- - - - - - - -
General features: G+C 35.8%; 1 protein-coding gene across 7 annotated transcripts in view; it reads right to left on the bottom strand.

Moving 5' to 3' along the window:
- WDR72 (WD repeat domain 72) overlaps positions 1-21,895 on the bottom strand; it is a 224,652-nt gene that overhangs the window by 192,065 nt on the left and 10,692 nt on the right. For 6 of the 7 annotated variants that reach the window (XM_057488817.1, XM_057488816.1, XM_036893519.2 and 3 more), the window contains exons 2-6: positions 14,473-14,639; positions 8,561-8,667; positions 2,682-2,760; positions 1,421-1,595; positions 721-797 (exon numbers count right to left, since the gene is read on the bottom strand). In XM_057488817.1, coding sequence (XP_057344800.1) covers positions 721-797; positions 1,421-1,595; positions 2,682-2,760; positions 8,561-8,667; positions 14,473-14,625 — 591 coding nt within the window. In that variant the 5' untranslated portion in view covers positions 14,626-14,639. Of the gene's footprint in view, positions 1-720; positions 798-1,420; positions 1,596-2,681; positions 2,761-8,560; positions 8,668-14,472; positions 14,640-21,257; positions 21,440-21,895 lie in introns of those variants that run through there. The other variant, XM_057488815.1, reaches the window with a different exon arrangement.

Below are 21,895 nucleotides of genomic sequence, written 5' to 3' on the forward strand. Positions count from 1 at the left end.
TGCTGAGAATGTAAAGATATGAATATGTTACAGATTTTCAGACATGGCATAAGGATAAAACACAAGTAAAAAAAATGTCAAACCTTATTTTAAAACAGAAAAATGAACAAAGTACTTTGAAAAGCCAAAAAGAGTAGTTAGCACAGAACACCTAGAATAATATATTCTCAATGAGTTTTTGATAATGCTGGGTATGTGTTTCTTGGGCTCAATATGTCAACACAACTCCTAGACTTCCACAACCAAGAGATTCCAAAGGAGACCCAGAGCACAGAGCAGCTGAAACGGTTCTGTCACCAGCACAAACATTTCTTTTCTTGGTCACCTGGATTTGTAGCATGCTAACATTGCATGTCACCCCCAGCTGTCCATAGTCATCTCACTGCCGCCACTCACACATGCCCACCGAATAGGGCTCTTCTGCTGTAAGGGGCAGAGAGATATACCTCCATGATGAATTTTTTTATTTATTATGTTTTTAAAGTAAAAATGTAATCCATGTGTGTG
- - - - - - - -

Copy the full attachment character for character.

General features: G+C 35.8%; 1 protein-coding gene across 7 annotated transcripts in view; it reads right to left on the bottom strand.

Moving 5' to 3' along the window:
- WDR72 (WD repeat domain 72) overlaps positions 1-21,895 on the bottom strand; it is a 224,652-nt gene that overhangs the window by 192,065 nt on the left and 10,692 nt on the right. For 6 of the 7 annotated variants that reach the window (XM_057488817.1, XM_057488816.1, XM_036893519.2 and 3 more), the window contains exons 2-6: positions 14,473-14,639; positions 8,561-8,667; positions 2,682-2,760; positions 1,421-1,595; positions 721-797 (exon numbers count right to left, since the gene is read on the bottom strand). In XM_057488817.1, coding sequence (XP_057344800.1) covers positions 721-797; positions 1,421-1,595; positions 2,682-2,760; positions 8,561-8,667; positions 14,473-14,625 — 591 coding nt within the window. In that variant the 5' untranslated portion in view covers positions 14,626-14,639. Of the gene's footprint in view, positions 1-720; positions 798-1,420; positions 1,596-2,681; positions 2,761-8,560; positions 8,668-14,472; positions 14,640-21,257; positions 21,440-21,895 lie in introns of those variants that run through there. The other variant, XM_057488815.1, reaches the window with a different exon arrangement.

Below are 21,895 nucleotides of genomic sequence, written 5' to 3' on the forward strand. Positions count from 1 at the left end.
TGCTGAGAATGTAAAGATATGAATATGTTACAGATTTTCAGACATGGCATAAGGATAAAACACAAGTAAAAAAAATGTCAAACCTTATTTTAAAACAGAAAAATGAACAAAGTACTTTGAAAAGCCAAAAAGAGTAGTTAGCACAGAACACCTAGAATAATATATTCTCAATGAGTTTTTGATAATGCTGGGTATGTGTTTCTTGGGCTCAATATGTCAACACAACTCCTAGACTTCCACAACCAAGAGATTCCAAAGGAGACCCAGAGCACAGAGCAGCTGAAACGGTTCTGTCACCAGCACAAACATTTCTTTTCTTGGTCACCTGGATTTGTAGCATGCTAACATTGCATGTCACCCCCAGCTGTCCATAGTCATCTCACTGCCGCCACTCACACATGCCCACCGAATAGGGCTCTTCTGCTGTAAGGGGCAGAGAGATATACCTCCATGATGAATTTTTTTATTTATTATGTTTTTAAAGTAAAAATGTAATCCATGTGTGTG